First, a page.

Massage as Therapy: A Look at the Evidence
Massage feels great. People go get massage treatments all the time for a whole variety of reasons and often it is because of underlying back pain or discomfort. There are many different types of massage; Swedish massage, deep tissue massage, and reflexology are just a few examples. For those patients with chronic low back pain, does massage help? Until recently the literature was scant at best. In the July 5th Annals of Internal Medicine, a randomized controlled trial was published describing the role of 2 types of massage and usual care on chronic low back pain.
Swedish massage is the most common form of massage in the United States. Its focus is on relaxation and includes, "effleurage, petrissage, circular friction, vibration, rocking, and jostling. Structural massage is less common and focuses on myofascial, neuromuscular and soft tissue techniques and on specific areas to alleviate pain and tension. In this study the patients were randomized to receive Swedish massage, structural massage or no massage at all. All of the patients had a diagnosis of nonspecific chronic low back pain (pain for at least 3 months). A total of 401 patients participated in the study for a period of 10 weeks, receiving 10 weekly treatments lasting 75 to 90 minutes.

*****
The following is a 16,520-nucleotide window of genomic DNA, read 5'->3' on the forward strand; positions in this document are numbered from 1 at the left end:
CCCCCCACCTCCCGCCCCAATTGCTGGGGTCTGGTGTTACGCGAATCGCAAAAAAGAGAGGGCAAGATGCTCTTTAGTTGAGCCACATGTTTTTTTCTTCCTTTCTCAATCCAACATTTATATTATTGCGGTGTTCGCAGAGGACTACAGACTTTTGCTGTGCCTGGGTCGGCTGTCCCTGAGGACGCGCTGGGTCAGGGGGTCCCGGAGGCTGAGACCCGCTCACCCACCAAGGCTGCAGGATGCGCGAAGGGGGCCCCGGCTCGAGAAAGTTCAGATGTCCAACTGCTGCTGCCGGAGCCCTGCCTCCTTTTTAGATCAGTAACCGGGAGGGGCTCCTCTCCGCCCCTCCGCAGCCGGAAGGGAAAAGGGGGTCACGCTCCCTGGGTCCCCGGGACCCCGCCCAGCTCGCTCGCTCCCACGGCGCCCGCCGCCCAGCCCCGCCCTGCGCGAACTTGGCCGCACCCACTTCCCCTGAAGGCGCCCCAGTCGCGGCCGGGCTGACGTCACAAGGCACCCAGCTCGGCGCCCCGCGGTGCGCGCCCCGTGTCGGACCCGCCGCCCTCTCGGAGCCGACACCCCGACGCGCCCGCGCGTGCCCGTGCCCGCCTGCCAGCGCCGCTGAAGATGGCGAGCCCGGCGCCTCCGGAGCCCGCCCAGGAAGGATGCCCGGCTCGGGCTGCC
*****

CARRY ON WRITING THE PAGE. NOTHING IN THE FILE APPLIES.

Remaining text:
The authors found that massage improved function and decreased pain when compared to "usual care." There was no difference between the two types of massage therapy. The benefits lasted at least 26 weeks, but the benefit at the 1 year mark was questionable.
If both techniques work equally well, what is it about the massage that helps treat chronic low back pain? Both may trigger the same physiologic effects but the mechanism is unclear. The benefit may also be due to other aspects of massage including "time spent in a relaxing environment, being touched, receiving care from a caring therapist or increased body awareness."
It would be interesting to have a fourth arm of this study that involved meditation techniques, but that study will have to wait. For now it is nice to know that we can prescribe massage therapy for chronic low back pain and know that our recommendation is evidence based.
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